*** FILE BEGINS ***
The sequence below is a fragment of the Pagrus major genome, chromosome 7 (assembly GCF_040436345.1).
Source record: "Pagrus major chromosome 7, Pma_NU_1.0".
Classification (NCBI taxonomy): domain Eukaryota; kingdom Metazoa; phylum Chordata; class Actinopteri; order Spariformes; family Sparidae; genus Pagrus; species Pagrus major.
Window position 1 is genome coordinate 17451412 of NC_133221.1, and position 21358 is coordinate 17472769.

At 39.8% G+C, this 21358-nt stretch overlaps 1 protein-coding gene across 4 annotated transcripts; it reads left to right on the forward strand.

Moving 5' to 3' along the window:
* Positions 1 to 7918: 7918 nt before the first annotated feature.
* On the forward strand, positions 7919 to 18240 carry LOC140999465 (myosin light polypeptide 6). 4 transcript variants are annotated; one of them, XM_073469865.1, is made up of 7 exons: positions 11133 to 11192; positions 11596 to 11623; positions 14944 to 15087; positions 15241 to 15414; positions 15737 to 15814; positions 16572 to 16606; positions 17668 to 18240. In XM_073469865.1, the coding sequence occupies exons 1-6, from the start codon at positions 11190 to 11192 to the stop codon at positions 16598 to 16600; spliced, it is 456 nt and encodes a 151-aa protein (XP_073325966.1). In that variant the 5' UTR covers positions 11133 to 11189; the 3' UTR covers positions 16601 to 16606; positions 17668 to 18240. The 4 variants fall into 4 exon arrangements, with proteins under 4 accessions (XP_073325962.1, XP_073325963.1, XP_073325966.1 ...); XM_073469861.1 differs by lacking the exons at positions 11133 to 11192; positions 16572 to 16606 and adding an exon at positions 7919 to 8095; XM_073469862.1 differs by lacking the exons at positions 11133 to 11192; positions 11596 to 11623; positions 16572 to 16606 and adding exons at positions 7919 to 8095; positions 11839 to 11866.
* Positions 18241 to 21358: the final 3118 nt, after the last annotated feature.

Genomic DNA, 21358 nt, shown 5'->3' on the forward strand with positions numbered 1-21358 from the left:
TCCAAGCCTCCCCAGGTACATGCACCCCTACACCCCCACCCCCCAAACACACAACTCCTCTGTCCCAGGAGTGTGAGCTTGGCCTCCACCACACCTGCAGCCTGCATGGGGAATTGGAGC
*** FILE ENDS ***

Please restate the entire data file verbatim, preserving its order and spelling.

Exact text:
The sequence below is a fragment of the Pagrus major genome, chromosome 7 (assembly GCF_040436345.1).
Source record: "Pagrus major chromosome 7, Pma_NU_1.0".
Classification (NCBI taxonomy): domain Eukaryota; kingdom Metazoa; phylum Chordata; class Actinopteri; order Spariformes; family Sparidae; genus Pagrus; species Pagrus major.
Window position 1 is genome coordinate 17451412 of NC_133221.1, and position 21358 is coordinate 17472769.

At 39.8% G+C, this 21358-nt stretch overlaps 1 protein-coding gene across 4 annotated transcripts; it reads left to right on the forward strand.

Moving 5' to 3' along the window:
* Positions 1 to 7918: 7918 nt before the first annotated feature.
* On the forward strand, positions 7919 to 18240 carry LOC140999465 (myosin light polypeptide 6). 4 transcript variants are annotated; one of them, XM_073469865.1, is made up of 7 exons: positions 11133 to 11192; positions 11596 to 11623; positions 14944 to 15087; positions 15241 to 15414; positions 15737 to 15814; positions 16572 to 16606; positions 17668 to 18240. In XM_073469865.1, the coding sequence occupies exons 1-6, from the start codon at positions 11190 to 11192 to the stop codon at positions 16598 to 16600; spliced, it is 456 nt and encodes a 151-aa protein (XP_073325966.1). In that variant the 5' UTR covers positions 11133 to 11189; the 3' UTR covers positions 16601 to 16606; positions 17668 to 18240. The 4 variants fall into 4 exon arrangements, with proteins under 4 accessions (XP_073325962.1, XP_073325963.1, XP_073325966.1 ...); XM_073469861.1 differs by lacking the exons at positions 11133 to 11192; positions 16572 to 16606 and adding an exon at positions 7919 to 8095; XM_073469862.1 differs by lacking the exons at positions 11133 to 11192; positions 11596 to 11623; positions 16572 to 16606 and adding exons at positions 7919 to 8095; positions 11839 to 11866.
* Positions 18241 to 21358: the final 3118 nt, after the last annotated feature.

Genomic DNA, 21358 nt, shown 5'->3' on the forward strand with positions numbered 1-21358 from the left:
TCCAAGCCTCCCCAGGTACATGCACCCCTACACCCCCACCCCCCAAACACACAACTCCTCTGTCCCAGGAGTGTGAGCTTGGCCTCCACCACACCTGCAGCCTGCATGGGGAATTGGAGC